This fall, watch for a Canadian reality show favourite set to return in October. Combining the elements of The Amazing Race Canada and The Apprentice, contestants vie for incredible jobs by convincing employers to replace the incumbents with the contenders. Want to give it a try? Then, let’s look at one of the available jobs, such as mayor of a major municipality.
Caledon Mayor Alan Thompson took time to tell Peel Region Review about himself and to give some idea of what’s involved in a mayor’s job.
The cowboy boots give away his rural roots. He grew up on a Caledon farm settled by his ancestors back in the 1820s. After studying agriculture at Guelph University, he took on the family dairy business for a time before yielding to a powerful itch to enter public service instead.
For him, that was the right decision. He won several terms on council and then, went for and won the big job, when Mayor Morrison retired. Outgoing by nature, Thompson simply loves everything about the job, especially meeting people and mingling.
“I’m up at 5:30, an early riser after 30 years milking cows,” he says, with a chuckle. “Best time to get work done writing emails.”
His eyes light up as he continues.
“Then I’m out meeting with residents and businesses. I get to the local coffee shop to find out what’s going on around town, to hear the scuttlebutt.”
Describing council’s twice-yearly public meetup initiative called Coffees with Council, he says, “It’s about engagement. We go to community centres, coffee shops, to businesses and say, ‘Hey, how are we doing?’”
What kind of background looks good on a resume?
“I grew up in a family that always gave back and volunteering was important. In rural communities, you always look after your neighbours and they look after you. I volunteered, served on a number of farm organizations where I got to work with councils on the political side of things. I served on some provincial boards, on commodity groups, the Ontario Soybean Growers, Grain Farmers of Ontario, the Holstein Association, some milk committees, the Ontario Federation of Agriculture.”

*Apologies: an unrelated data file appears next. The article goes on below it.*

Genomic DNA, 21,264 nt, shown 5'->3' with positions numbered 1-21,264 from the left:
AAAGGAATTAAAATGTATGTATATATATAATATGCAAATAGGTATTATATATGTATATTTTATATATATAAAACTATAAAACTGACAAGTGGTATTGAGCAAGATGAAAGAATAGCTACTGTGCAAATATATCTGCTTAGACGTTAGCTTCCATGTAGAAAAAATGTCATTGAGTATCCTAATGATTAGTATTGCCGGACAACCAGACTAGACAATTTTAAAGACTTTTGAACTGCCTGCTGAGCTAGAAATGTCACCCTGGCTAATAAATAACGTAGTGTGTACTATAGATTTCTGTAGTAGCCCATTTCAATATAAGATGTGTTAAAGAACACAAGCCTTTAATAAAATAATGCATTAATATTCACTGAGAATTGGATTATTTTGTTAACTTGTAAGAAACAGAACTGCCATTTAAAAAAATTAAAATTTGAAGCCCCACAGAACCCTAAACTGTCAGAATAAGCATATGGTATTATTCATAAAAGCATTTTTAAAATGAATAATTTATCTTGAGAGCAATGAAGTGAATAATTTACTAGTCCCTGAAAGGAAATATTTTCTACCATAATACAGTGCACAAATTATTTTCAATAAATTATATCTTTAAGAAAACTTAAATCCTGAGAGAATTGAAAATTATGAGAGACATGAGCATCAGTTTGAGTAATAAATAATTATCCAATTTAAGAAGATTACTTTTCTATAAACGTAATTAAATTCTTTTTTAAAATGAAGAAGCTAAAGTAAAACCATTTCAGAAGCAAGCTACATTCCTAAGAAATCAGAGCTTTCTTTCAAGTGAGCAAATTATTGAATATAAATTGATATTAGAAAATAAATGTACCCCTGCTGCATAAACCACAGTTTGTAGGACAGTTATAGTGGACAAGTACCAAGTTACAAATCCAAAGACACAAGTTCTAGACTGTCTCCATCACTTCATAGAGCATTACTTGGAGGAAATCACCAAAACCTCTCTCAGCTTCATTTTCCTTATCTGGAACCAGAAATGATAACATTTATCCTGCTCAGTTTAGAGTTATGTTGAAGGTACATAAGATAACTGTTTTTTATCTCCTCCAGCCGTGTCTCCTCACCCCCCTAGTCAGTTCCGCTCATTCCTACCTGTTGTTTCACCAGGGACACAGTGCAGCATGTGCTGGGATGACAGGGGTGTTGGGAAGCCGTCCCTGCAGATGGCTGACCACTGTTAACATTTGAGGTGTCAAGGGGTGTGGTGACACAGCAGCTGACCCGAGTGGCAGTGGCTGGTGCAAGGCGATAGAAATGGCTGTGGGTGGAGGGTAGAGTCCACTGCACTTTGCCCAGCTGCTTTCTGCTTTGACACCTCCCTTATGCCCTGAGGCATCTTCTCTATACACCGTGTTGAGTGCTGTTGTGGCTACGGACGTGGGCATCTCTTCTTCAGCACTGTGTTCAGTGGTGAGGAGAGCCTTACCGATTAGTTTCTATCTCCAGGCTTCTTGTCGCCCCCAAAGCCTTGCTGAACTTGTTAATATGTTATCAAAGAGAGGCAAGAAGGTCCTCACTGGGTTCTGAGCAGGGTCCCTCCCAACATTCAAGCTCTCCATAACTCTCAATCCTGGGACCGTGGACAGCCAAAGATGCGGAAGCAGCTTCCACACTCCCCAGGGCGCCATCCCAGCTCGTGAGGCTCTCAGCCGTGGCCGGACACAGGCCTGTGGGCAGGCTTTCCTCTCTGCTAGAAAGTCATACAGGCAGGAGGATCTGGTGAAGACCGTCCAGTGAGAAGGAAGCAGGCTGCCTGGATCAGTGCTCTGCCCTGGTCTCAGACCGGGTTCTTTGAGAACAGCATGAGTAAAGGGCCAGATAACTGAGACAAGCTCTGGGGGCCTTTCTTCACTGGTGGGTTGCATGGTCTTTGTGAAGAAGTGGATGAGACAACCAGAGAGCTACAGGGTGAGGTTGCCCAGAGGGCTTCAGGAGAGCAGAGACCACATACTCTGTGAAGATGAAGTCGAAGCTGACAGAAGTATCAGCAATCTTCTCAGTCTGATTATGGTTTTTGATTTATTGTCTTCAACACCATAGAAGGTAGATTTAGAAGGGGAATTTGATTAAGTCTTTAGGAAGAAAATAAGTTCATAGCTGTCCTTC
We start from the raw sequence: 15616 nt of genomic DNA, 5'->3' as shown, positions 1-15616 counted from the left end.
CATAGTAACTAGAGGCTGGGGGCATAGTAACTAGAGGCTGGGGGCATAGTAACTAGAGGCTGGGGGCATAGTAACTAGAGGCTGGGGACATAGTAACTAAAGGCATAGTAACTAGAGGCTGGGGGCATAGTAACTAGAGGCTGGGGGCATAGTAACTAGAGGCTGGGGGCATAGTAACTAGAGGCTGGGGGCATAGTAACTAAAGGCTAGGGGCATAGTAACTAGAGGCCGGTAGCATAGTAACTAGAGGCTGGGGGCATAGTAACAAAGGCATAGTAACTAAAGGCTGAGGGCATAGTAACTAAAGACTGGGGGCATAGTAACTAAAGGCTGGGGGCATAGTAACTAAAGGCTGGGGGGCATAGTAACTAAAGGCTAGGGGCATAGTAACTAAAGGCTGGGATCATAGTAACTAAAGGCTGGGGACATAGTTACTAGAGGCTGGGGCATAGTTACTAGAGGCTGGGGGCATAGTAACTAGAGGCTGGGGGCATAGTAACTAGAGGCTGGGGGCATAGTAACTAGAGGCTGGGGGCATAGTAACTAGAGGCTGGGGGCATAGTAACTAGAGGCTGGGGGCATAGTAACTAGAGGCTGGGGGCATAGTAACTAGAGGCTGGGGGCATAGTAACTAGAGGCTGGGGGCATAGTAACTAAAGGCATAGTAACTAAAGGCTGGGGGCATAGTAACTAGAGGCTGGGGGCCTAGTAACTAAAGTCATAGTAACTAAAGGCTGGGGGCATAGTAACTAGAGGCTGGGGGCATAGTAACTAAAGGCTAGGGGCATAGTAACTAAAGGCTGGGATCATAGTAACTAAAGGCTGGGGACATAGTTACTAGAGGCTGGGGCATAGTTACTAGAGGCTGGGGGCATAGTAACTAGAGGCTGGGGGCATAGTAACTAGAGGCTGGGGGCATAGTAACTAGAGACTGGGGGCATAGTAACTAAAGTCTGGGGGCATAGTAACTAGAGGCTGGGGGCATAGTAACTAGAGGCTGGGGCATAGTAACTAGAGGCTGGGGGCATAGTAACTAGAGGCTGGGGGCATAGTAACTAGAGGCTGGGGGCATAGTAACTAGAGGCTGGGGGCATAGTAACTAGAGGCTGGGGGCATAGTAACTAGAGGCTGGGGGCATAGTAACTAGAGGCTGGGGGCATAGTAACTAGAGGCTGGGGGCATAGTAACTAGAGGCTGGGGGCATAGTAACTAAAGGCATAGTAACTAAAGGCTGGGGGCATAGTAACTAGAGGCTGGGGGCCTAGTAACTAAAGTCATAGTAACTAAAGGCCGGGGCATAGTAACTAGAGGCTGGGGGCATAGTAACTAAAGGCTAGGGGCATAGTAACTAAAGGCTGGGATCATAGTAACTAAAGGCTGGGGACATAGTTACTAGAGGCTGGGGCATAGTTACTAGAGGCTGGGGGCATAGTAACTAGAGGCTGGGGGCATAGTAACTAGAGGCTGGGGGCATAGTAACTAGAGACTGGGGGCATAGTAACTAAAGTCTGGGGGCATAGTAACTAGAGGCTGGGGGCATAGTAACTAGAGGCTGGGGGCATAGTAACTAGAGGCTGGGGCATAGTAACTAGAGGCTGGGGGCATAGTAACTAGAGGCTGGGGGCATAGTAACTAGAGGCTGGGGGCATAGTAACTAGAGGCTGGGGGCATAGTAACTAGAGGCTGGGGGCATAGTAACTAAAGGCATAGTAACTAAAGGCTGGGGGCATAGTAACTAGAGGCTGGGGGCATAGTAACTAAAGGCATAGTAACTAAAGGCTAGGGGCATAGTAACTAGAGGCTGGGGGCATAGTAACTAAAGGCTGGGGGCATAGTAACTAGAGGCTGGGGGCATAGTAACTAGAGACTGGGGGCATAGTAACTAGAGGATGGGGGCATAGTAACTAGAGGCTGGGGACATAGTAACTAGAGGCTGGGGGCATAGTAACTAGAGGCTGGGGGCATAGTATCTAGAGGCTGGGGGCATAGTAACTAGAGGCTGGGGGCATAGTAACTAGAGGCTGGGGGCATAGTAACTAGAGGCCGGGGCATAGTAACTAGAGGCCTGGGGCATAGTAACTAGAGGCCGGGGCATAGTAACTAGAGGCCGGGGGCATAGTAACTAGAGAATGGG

Thompson explains that it’s best to serve on council before jumping into the mayor’s seat, to understand government processes.
“Yes, it’s about leadership,” he says. ”But there’s a big difference between running a business and managing in a government institution.”
He thought, with his business acumen he was going to turn the town around after gaining a council seat.
“It’s not quite that easy,” he laughs. “Because municipal governments are a product of the province. There’s a lot of structure to learn.”
Thompson shares something important he discovered about being mayor.
“As mayor, I’m also the CEO of a corporation so I no longer have an opinion,” he said. “I speak on behalf of the corporation. As a councillor, you still have your individuality but, I found as mayor, it was a big change because you now have to stand and defend council decisions whether you like the decisions or not.”
What’s a typical mayor’s day?
“Generally, I’m in here most days at 8:30, 9 o’clock, sometimes later depending on my morning routine. There’s always a lot going on. It’s a revolving door, constant meetings, working with staff, trying to get a good handle on what the issues are. Every night of the week, there are events of every kind that you can imagine. Sometimes, I run close to a hundred hours.”
Think you have what it takes? Then your municipality needs people like you. Click here for the 2018 candidates’ guide. And good luck!